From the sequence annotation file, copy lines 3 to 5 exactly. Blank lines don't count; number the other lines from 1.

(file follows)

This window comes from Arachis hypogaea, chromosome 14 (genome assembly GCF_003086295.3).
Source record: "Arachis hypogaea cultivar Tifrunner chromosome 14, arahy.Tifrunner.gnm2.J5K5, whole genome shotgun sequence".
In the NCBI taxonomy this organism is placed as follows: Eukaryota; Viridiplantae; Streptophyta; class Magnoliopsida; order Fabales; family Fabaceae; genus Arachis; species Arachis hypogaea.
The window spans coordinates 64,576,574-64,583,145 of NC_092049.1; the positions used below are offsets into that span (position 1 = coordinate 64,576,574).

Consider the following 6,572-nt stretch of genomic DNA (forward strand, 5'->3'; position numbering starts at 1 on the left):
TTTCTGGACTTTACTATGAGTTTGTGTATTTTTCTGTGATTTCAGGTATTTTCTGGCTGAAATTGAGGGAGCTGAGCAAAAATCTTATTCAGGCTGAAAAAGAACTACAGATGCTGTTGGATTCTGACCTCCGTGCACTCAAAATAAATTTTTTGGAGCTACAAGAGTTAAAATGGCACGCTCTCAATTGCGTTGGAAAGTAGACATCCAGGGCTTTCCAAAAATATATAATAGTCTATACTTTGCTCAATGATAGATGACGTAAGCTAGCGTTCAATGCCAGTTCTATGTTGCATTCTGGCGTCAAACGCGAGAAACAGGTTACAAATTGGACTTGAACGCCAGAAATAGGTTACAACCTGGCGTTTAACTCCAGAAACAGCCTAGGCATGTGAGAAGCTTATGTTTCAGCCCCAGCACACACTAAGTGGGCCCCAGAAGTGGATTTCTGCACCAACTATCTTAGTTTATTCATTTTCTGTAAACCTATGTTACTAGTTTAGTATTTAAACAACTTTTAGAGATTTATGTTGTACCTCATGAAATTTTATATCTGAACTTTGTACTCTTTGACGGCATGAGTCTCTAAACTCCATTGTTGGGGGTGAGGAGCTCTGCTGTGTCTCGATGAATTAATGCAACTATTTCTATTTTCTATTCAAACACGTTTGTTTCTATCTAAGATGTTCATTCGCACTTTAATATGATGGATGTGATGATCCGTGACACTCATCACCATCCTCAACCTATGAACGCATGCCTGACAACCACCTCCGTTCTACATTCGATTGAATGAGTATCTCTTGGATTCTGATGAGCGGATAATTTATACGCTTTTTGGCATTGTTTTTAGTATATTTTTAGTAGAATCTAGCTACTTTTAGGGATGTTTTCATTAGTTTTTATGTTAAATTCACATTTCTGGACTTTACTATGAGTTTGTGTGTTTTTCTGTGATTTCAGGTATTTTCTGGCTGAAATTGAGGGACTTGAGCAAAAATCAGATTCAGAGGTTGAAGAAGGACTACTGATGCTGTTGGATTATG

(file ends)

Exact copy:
In the NCBI taxonomy this organism is placed as follows: Eukaryota; Viridiplantae; Streptophyta; class Magnoliopsida; order Fabales; family Fabaceae; genus Arachis; species Arachis hypogaea.
The window spans coordinates 64,576,574-64,583,145 of NC_092049.1; the positions used below are offsets into that span (position 1 = coordinate 64,576,574).

Consider the following 6,572-nt stretch of genomic DNA (forward strand, 5'->3'; position numbering starts at 1 on the left):